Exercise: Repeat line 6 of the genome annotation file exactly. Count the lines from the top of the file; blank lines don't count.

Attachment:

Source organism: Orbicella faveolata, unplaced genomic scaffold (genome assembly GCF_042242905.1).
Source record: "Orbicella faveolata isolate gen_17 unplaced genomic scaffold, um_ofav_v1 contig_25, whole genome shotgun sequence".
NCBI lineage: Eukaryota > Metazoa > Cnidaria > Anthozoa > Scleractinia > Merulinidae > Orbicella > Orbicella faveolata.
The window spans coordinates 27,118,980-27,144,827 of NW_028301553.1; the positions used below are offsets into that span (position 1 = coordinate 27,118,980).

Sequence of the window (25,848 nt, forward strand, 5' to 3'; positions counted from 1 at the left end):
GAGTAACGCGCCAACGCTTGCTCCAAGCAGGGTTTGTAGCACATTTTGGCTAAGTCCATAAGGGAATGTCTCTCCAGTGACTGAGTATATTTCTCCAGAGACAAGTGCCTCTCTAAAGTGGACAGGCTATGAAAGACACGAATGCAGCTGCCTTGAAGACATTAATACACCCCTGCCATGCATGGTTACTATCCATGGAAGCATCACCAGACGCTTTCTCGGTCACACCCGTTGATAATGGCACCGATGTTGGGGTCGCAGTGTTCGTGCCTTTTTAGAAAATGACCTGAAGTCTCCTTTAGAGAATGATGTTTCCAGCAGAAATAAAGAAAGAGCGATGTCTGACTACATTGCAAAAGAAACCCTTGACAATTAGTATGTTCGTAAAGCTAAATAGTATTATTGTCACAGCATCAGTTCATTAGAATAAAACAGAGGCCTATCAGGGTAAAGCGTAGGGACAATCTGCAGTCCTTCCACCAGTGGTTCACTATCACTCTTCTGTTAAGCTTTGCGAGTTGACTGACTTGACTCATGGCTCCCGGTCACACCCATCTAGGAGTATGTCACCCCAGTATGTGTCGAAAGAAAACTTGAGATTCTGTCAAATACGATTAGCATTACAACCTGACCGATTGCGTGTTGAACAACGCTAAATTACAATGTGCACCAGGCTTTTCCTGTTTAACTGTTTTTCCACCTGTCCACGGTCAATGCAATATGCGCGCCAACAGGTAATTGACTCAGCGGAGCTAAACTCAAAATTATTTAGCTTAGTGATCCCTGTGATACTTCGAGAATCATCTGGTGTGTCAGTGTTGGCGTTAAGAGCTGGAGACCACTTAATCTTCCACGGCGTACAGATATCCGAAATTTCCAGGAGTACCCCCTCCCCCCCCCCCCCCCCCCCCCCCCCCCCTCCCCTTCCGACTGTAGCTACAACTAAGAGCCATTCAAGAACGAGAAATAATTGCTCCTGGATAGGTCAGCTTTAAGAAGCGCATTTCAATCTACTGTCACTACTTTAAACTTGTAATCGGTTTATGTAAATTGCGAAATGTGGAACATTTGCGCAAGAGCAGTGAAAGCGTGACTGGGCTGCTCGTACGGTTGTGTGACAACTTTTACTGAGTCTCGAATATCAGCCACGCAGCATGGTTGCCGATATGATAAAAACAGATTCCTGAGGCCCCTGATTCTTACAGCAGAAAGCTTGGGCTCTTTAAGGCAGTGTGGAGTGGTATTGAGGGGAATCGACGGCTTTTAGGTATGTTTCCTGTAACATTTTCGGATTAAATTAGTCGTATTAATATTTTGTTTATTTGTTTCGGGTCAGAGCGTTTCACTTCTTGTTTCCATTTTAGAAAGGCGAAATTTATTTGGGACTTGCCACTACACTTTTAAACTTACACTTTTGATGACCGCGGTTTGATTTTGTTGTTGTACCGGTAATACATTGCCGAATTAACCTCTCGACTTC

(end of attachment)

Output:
GAGTAACGCGCCAACGCTTGCTCCAAGCAGGGTTTGTAGCACATTTTGGCTAAGTCCATAAGGGAATGTCTCTCCAGTGACTGAGTATATTTCTCCAGAGACAAGTGCCTCTCTAAAGTGGACAGGCTATGAAAGACACGAATGCAGCTGCCTTGAAGACATTAATACACCCCTGCCATGCATGGTTACTATCCATGGAAGCATCACCAGACGCTTTCTCGGTCACACCCGTTGATAATGGCACCGATGTTGGGGTCGCAGTGTTCGTGCCTTTTTAGAAAATGACCTGAAGTCTCCTTTAGAGAATGATGTTTCCAGCAGAAATAAAGAAAGAGCGATGTCTGACTACATTGCAAAAGAAACCCTTGACAATTAGTATGTTCGTAAAGCTAAATAGTATTATTGTCACAGCATCAGTTCATTAGAATAAAACAGAGGCCTATCAGGGTAAAGCGTAGGGACAATCTGCAGTCCTTCCACCAGTGGTTCACTATCACTCTTCTGTTAAGCTTTGCGAGTTGACTGACTTGACTCATGGCTCCCGGTCACACCCATCTAGGAGTATGTCACCCCAGTATGTGTCGAAAGAAAACTTGAGATTCTGTCAAATACGATTAGCATTACAACCTGACCGATTGCGTGTTGAACAACGCTAAATTACAATGTGCACCAGGCTTTTCCTGTTTAACTGTTTTTCCACCTGTCCACGGTCAATGCAATATGCGCGCCAACAGGTAATTGACTCAGCGGAGCTAAACTCAAAATTATTTAGCTTAGTGATCCCTGTGATACTTCGAGAATCATCTGGTGTGTCAGTGTTGGCGTTAAGAGCTGGAGACCACTTAATCTTCCACGGCGTACAGATATCCGAAATTTCCAGGAGTACCCCCTCCCCCCCCCCCCCCCCCCCCCCCCCCCCTCCCCTTCCGACTGTAGCTACAACTAAGAGCCATTCAAGAACGAGAAATAATTGCTCCTGGATAGGTCAGCTTTAAGAAGCGCATTTCAATCTACTGTCACTACTTTAAACTTGTAATCGGTTTATGTAAATTGCGAAATGTGGAACATTTGCGCAAGAGCAGTGAAAGCGTGACTGGGCTGCTCGTACGGTTGTGTGACAACTTTTACTGAGTCTCGAATATCAGCCACGCAGCATGGTTGCCGATATGATAAAAACAGATTCCTGAGGCCCCTGATTCTTACAGCAGAAAGCTTGGGCTCTTTAAGGCAGTGTGGAGTGGTATTGAGGGGAATCGACGGCTTTTAGGTATGTTTCCTGTAACATTTTCGGATTAAATTAGTCGTATTAATATTTTGTTTATTTGTTTCGGGTCAGAGCGTTTCACTTCTTGTTTCCATTTTAGAAAGGCGAAATTTATTTGGGACTTGCCACTACACTTTTAAACTTACACTTTTGATGACCGCGGTTTGATTTTGTTGTTGTACCGGTAATACATTGCCGAATTAACCTCTCGACTTC